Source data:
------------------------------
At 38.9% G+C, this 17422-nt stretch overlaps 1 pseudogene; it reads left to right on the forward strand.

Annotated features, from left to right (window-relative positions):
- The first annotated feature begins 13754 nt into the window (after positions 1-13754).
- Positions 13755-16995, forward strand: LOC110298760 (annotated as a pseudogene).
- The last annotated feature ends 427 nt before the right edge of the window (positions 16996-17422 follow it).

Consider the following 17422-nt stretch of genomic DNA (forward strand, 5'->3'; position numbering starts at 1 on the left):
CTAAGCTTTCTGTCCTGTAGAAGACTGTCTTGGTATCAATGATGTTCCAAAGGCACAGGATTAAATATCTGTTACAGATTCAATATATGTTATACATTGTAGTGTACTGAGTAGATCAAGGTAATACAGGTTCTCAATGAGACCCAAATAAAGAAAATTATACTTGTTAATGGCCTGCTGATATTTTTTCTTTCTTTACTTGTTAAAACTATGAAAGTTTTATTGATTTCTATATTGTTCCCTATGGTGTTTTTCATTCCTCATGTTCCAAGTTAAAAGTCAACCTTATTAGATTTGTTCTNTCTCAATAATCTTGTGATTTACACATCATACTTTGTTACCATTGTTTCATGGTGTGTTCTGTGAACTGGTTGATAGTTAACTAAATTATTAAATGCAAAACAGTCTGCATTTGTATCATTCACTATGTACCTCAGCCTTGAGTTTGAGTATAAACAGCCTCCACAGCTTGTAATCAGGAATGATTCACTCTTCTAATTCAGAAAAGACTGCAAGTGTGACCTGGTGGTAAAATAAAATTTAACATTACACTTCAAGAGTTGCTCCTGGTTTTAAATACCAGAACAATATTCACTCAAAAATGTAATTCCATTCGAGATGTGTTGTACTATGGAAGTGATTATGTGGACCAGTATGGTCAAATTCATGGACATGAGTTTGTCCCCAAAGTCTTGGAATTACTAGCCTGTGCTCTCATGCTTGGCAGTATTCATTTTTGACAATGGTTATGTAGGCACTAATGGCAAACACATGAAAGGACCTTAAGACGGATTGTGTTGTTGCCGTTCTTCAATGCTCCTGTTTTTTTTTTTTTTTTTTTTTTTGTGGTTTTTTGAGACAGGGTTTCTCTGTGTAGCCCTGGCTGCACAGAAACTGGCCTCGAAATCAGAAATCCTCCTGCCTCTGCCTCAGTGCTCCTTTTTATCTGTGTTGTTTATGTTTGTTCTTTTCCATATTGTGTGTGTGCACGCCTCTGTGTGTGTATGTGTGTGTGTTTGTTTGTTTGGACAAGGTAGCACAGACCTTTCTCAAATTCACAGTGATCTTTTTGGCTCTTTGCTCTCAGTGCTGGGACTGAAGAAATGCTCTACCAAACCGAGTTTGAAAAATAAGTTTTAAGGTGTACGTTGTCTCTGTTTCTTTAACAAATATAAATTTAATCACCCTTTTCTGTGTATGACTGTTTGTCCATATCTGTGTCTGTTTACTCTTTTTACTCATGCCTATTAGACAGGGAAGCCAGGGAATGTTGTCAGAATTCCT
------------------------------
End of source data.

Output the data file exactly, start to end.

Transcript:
At 38.9% G+C, this 17422-nt stretch overlaps 1 pseudogene; it reads left to right on the forward strand.

Annotated features, from left to right (window-relative positions):
- The first annotated feature begins 13754 nt into the window (after positions 1-13754).
- Positions 13755-16995, forward strand: LOC110298760 (annotated as a pseudogene).
- The last annotated feature ends 427 nt before the right edge of the window (positions 16996-17422 follow it).

Consider the following 17422-nt stretch of genomic DNA (forward strand, 5'->3'; position numbering starts at 1 on the left):
CTAAGCTTTCTGTCCTGTAGAAGACTGTCTTGGTATCAATGATGTTCCAAAGGCACAGGATTAAATATCTGTTACAGATTCAATATATGTTATACATTGTAGTGTACTGAGTAGATCAAGGTAATACAGGTTCTCAATGAGACCCAAATAAAGAAAATTATACTTGTTAATGGCCTGCTGATATTTTTTCTTTCTTTACTTGTTAAAACTATGAAAGTTTTATTGATTTCTATATTGTTCCCTATGGTGTTTTTCATTCCTCATGTTCCAAGTTAAAAGTCAACCTTATTAGATTTGTTCTNTCTCAATAATCTTGTGATTTACACATCATACTTTGTTACCATTGTTTCATGGTGTGTTCTGTGAACTGGTTGATAGTTAACTAAATTATTAAATGCAAAACAGTCTGCATTTGTATCATTCACTATGTACCTCAGCCTTGAGTTTGAGTATAAACAGCCTCCACAGCTTGTAATCAGGAATGATTCACTCTTCTAATTCAGAAAAGACTGCAAGTGTGACCTGGTGGTAAAATAAAATTTAACATTACACTTCAAGAGTTGCTCCTGGTTTTAAATACCAGAACAATATTCACTCAAAAATGTAATTCCATTCGAGATGTGTTGTACTATGGAAGTGATTATGTGGACCAGTATGGTCAAATTCATGGACATGAGTTTGTCCCCAAAGTCTTGGAATTACTAGCCTGTGCTCTCATGCTTGGCAGTATTCATTTTTGACAATGGTTATGTAGGCACTAATGGCAAACACATGAAAGGACCTTAAGACGGATTGTGTTGTTGCCGTTCTTCAATGCTCCTGTTTTTTTTTTTTTTTTTTTTTTTGTGGTTTTTTGAGACAGGGTTTCTCTGTGTAGCCCTGGCTGCACAGAAACTGGCCTCGAAATCAGAAATCCTCCTGCCTCTGCCTCAGTGCTCCTTTTTATCTGTGTTGTTTATGTTTGTTCTTTTCCATATTGTGTGTGTGCACGCCTCTGTGTGTGTATGTGTGTGTGTTTGTTTGTTTGGACAAGGTAGCACAGACCTTTCTCAAATTCACAGTGATCTTTTTGGCTCTTTGCTCTCAGTGCTGGGACTGAAGAAATGCTCTACCAAACCGAGTTTGAAAAATAAGTTTTAAGGTGTACGTTGTCTCTGTTTCTTTAACAAATATAAATTTAATCACCCTTTTCTGTGTATGACTGTTTGTCCATATCTGTGTCTGTTTACTCTTTTTACTCATGCCTATTAGACAGGGAAGCCAGGGAATGTTGTCAGAATTCCT